Glendalough (Gleann Dá Loch, “Valley of the Two Lakes”) is a fascinating monastic settlement in a spectacular natural setting roughly an hour south of Dublin. It’s known as a ‘sacred’ place and even in the drizzly cold rain and dark November skies, it was incredibly breathtaking. The monastery was founded by St. Kevin, a hermit monk who died about 618 AD. The extensive ruins of Glendalough include several early churches, a graceful round tower, and various sites associated with the life of St. Kevin.
The story of Glendalough begins with St. Kevin (Irish: Coemhghein), a descendent of one of the ruling families of Leinster. As a boy he studied under three holy men (Eoghan, Lochan and Eanna) and as a young man he went to live at Glendalough “in the hollow of a tree.” He returned later with a small group of followers. After a life of sleeping on stones, wearing animal skins, barely eating and (according to legend) making friends with birds and animals, Kevin died in about 618.
Glendalough flourished for the next 600 years, with the deaths of abbots and various raids featuring heavily in the Irish Annals. By the 9th century, it rivaled Clonmacnoise as the leading monastic city of Ireland. In its heyday, the settlement included not only churches and monastic cells but also workshops, guesthouses, an infirmary, farm buildings and houses. Most of the buildings that survive today date from the 10th through 12th centuries.
At the Synod of Rath Breasail in 1111, Glendalough was designated one of two dioceses of the province of North Leinster. An especially notable figure around this period was St. Laurence O’Toole (1128-80), an abbot of Glendalough known for his holiness and hospitality. He was appointed Archbishop of Dublin in 1162, but still returned occasionally to the solitude of St. Kevin’s Bed at Glendalough.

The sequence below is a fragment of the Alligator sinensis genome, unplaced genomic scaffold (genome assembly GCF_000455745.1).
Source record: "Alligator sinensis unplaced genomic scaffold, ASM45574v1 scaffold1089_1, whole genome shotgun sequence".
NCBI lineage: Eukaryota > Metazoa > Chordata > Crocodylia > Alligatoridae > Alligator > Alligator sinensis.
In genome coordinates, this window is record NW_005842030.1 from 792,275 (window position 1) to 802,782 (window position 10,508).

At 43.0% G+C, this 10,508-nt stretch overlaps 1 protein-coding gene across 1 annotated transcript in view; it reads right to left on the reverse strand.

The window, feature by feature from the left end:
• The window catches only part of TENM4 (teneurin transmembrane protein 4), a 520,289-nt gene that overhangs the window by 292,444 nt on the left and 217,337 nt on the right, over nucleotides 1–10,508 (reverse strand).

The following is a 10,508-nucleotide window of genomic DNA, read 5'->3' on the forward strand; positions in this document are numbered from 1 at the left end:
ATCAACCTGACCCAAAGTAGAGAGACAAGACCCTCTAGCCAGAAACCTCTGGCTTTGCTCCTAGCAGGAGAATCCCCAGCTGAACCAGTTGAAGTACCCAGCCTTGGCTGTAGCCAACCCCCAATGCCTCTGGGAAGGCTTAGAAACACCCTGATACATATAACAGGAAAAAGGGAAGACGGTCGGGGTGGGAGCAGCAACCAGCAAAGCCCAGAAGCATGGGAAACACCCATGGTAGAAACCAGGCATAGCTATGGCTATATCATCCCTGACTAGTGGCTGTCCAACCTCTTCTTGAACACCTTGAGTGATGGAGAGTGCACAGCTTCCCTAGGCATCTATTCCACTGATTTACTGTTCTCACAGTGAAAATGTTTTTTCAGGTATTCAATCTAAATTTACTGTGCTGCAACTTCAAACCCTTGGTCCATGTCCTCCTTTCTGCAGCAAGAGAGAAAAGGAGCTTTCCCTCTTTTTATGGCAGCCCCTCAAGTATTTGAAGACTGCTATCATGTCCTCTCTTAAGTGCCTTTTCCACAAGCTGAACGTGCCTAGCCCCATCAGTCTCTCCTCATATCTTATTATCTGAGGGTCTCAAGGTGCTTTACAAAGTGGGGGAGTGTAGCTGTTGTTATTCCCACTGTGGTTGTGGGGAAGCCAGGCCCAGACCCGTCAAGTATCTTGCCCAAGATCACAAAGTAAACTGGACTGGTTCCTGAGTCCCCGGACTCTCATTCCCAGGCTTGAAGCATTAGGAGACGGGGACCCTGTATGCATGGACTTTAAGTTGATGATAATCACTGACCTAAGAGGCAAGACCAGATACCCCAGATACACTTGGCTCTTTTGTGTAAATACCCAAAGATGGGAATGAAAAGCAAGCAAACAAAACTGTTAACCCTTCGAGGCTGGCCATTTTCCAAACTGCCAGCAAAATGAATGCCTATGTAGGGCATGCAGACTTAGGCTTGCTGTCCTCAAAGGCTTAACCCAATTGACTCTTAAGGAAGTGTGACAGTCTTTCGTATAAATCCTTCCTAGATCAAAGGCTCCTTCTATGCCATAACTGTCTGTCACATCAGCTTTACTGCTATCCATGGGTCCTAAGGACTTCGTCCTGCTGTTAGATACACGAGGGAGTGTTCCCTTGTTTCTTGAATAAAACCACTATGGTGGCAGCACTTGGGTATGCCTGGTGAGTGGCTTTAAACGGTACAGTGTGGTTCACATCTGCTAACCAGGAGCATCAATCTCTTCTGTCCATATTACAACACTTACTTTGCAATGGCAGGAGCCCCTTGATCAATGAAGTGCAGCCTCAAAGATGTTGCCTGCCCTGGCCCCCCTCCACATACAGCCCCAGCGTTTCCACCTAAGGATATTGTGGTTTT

In 1214, the dioceses of Glendalough and Dublin were united, and soon after the cultural and religious status of Glendalough began to decline. The settlement was destroyed by English forces in 1398, but even as a ruin it continued to be a local place of worship and a pilgrimage destination.
Only when you walk through the wet grass, ruins and gravestones do you feel its sacred presence. It may have something to do with the fact that some of the gravestones are thousand years old.
The largest building at Glendalough is the cathedral, which was built in several phases from the 10th through the early 13th century. The earliest part is the nave with antae for supporting the wooden roof. The chancel, sacristy, and north door were added in the late 12th and early 13th centuries.
The chancel arch and east window were once finely decorated, but many of the stones are now missing. Under the south window of the chancel is a wall cupboard and a piscine (basin used for washing sacred vessels). A few meters south of the cathedral is an ancient cross of local granite with an unpierced ring, which is commonly known as St. Kevin’s Cross.
St. Kevin’s Church is a stone roofed building with a distinctive round belfry with conical cap at the west end. The church originally consisted of a simple nave with an entrance at the west end and a small round-headed window in the east gable. A chancel (now missing) and sacristy were added later.
The steep roof, formed of overlapping stones, is supported by a semi-circular vault. The church had a wooden upper floor and there was access to the roof chamber through a rectangular opening towards the western end of the vault.Across the path are the foundations of St. Kieran’s Church, excavated in 1875. The church has a nave and chancel and probably commemorates St. Kieran, the founder of Clonmacnoise – a monastic settlement to the northwest that had associations with Glendalough in the 10th century.
A positive thing about going in the dreary rain late in the day is that NO ONE was there and apparently in the summer, the place can be packed. There’s somehing magical about being among such history and beauty on your own, without the crowds and even without the sun.